...selective on the channels. So that's, that's one way that I see wasted time and energy and and marketing dollars. The other way that I see it is when the timing and the message and the channel don't match. So let me give you an example of that. I am Chief Revenue Officer, my phone, I get so many phone calls and emails from very well intentioned business development representatives. I love BDR. I have BDR s on my team, I love them. But when they're cold calling me right now and saying, I want to give you a demo of my software. Like that's not where I am right now right now, where I am in my journey? I'm thinking about how am I going to grow my business. What am I going to do next year and All the planning that I need to do to drive more growth in 2022. That's like where my head is right now. I am absolutely not sitting around thinking what software can can I buy today? Like that's not where my head is. So if I'm doing like outbound calling as part of a campaign and coming in with a message to someone like me that hasn't engaged, knows nothing about your software and you want to show me a demo. Like I'm going to ignore you and it's not worth my time and it's not worth their time, a better use if you're going to use that channel knowing that a buyer that they don't a potential buyer that they've identified. But I haven't engaged is maybe to have something where they're inviting me to. Something about growth planning. How do B two B saS leaders think about revenue growth? That's what I'm thinking about inviting me to something where a thought leader on that topic is going to share insights. That's the way to maybe get me engaged. Or maybe we don't make that phone call until I have engaged with some other channels and they know, oh, she obviously has a problem that she's looking to solve and is looking around on this. She's a warm lead. I think probably at this at this point. She's ready for a phone call to see a demo of my software. But that's an example of where a phone call isn't necessarily a bad thing. It can be a very good thing. But if it's like going right on a cold outreach to see a demo of a software, you know, just, it's not the right time for that this fire and not the right message. And how how should a decision maker over the marketing campaign make those decisions, how should they make the call that outbound prospecting with cold calling isn't the right first move or? Yes. So the way I think about it, the first thing to do in planning your campaign is to really understand who you're trying to reach and doing research. It doesn't have to be a formal market research study. It can be informal research, like calling people, talking to them, understanding how they consume information and where they look for answers and where they hang out, et cetera, and how they think about things. So, you know, really buyer persona, understanding who your buyer is and how they consume information. And a little bit about the types of decisions that that person would make, where they look for information, how they think about things. So just do basic research and make a very simple map of what that journey is. And then it's a matter of mapping your message and your channels to that decision making process, knowing your buyer. And the way I think about it is, um, and I think it's pretty standard is that you would have kind of high level content for an offerings for people who aren't engaged at all that you don't know, you need to educate them on what's possible that they might have a problem that they could do things better in my case. Maybe it's like what are SAS leaders...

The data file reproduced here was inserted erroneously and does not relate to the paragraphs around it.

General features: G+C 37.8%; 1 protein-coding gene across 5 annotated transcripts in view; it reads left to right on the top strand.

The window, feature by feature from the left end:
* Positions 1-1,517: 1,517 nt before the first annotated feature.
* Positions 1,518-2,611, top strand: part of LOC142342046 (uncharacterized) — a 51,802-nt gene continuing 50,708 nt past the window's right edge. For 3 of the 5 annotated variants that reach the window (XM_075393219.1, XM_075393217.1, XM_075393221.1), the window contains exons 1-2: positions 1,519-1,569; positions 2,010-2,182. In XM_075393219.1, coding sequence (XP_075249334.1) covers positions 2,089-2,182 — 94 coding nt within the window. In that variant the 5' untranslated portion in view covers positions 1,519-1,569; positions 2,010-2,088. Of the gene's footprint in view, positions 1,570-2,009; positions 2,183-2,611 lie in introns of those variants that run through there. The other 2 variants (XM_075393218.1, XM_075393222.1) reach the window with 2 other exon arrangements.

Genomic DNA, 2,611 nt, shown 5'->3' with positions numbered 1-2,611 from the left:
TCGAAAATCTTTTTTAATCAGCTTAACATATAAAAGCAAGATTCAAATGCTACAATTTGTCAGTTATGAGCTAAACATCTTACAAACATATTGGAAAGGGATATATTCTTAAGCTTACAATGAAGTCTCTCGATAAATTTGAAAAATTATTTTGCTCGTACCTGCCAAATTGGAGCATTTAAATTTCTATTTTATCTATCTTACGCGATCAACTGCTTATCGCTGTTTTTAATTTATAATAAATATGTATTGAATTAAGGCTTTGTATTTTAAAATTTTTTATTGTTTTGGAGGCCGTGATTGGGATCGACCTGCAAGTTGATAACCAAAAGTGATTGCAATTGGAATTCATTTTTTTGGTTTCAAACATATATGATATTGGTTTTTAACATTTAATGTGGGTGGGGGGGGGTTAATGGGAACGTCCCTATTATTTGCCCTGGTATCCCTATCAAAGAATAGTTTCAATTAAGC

...thinking about for growth going forward, that would be like top level. Then once we've gotten some engagement in there, we talk about how people are solving these problems, what tools might be available where they could get insights to help them deploy their resources better and and find more growth opportunities. And then once they're engaged at that level, then say, okay, now would be the time to put a call in and see if we can get them to do a demo of our software. So it's kind of like just mapping it out in advance and doing that planning up front and then being able to capture what's happening along that journey. So that's, that's the hard part often is like understanding what's happening along that journey. So that you know, how engaged is someone, how interested is someone, where are they on their journey and being able to track and know that so that your surfacing those write messages and have the right tactics at the right time? What do you think people stand to lose or maybe you have an example of maybe a time where you missed out on, on, on something like this? But what do you think people stand to lose by continuing to kind of include some of these like irrelevant efforts of like going after every channel or not knowing who the buyer is. Um yeah, yeah, there's two problems. One is, you can and I would love to say I've never done this, but I have the number one problem is that you can burn out a team. Like you can exhaust people like there is so much work that you can put into these efforts and it can be an unlimited amount of work. So whoever is running these campaigns, like if if you're doing extraneous work, it's hot. Like we need to be smart about what we do and um otherwise you can be on this hamster wheel that never ends. So that is one like big internal risk is that you burn out the people doing the work because they're just doing everything and sometimes when you do everything, your, you're not doing the things. So being careful of burnout for your team, the other one is you can waste a lot of money to and so I think the way to, you know, you've talked to buyers, you know where they are, you need to definitely focus on putting your efforts there. It's also okay to try new things, but I would strongly encourage marketers to test into those before they go all in and put tons of resources just because a channel exists or we think it might be good like test into it and find out for sure. So that's the other thing. There's a risk of a lot of waste and valuable resources. Lastly, and probably the worst is you can create a really bad customer experience if you are going out with really aggressive messages that aren't like suited to where a person is, it makes it feel like you don't understand or care or get your buyer and and it can feel inauthentic, irrelevant and really damage your brand. So I think that's probably the greatest hazard of all is that you that you do things that just are tone deaf and wrong um for the person that you're trying to engage with and and it creates not only maybe a different opinion, but actually a negative impression which you don't want. Do you have an example of that? Maybe not from your own experience? Oh yeah, I've never seen that done. I'll go back like every day I get so many emails from good companies just like with these super technical invitations talking all about them that they want me and come to this like super specific...